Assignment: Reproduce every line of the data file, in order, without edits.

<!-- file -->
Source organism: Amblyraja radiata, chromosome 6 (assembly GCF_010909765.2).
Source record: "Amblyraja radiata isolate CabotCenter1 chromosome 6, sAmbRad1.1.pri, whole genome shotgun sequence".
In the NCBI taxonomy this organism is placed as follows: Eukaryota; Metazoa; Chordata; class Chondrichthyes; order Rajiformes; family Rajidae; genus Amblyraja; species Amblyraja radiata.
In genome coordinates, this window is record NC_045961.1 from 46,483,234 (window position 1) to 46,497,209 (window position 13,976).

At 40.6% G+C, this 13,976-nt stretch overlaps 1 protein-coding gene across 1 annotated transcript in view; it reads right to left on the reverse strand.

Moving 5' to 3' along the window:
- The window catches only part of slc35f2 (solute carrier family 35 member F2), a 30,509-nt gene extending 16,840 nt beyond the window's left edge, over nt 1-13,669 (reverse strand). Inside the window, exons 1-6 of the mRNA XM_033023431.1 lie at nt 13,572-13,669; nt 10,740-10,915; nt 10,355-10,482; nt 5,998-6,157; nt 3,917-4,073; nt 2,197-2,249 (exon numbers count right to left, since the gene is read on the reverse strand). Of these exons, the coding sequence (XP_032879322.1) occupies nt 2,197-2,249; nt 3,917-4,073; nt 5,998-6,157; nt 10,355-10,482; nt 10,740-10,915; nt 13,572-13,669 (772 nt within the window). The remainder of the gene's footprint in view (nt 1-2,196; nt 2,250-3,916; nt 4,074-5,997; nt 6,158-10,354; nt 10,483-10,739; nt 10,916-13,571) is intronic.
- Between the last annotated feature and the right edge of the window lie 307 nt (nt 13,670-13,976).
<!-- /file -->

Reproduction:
Source organism: Amblyraja radiata, chromosome 6 (assembly GCF_010909765.2).
Source record: "Amblyraja radiata isolate CabotCenter1 chromosome 6, sAmbRad1.1.pri, whole genome shotgun sequence".
In the NCBI taxonomy this organism is placed as follows: Eukaryota; Metazoa; Chordata; class Chondrichthyes; order Rajiformes; family Rajidae; genus Amblyraja; species Amblyraja radiata.
In genome coordinates, this window is record NC_045961.1 from 46,483,234 (window position 1) to 46,497,209 (window position 13,976).

At 40.6% G+C, this 13,976-nt stretch overlaps 1 protein-coding gene across 1 annotated transcript in view; it reads right to left on the reverse strand.

Moving 5' to 3' along the window:
- The window catches only part of slc35f2 (solute carrier family 35 member F2), a 30,509-nt gene extending 16,840 nt beyond the window's left edge, over nt 1-13,669 (reverse strand). Inside the window, exons 1-6 of the mRNA XM_033023431.1 lie at nt 13,572-13,669; nt 10,740-10,915; nt 10,355-10,482; nt 5,998-6,157; nt 3,917-4,073; nt 2,197-2,249 (exon numbers count right to left, since the gene is read on the reverse strand). Of these exons, the coding sequence (XP_032879322.1) occupies nt 2,197-2,249; nt 3,917-4,073; nt 5,998-6,157; nt 10,355-10,482; nt 10,740-10,915; nt 13,572-13,669 (772 nt within the window). The remainder of the gene's footprint in view (nt 1-2,196; nt 2,250-3,916; nt 4,074-5,997; nt 6,158-10,354; nt 10,483-10,739; nt 10,916-13,571) is intronic.
- Between the last annotated feature and the right edge of the window lie 307 nt (nt 13,670-13,976).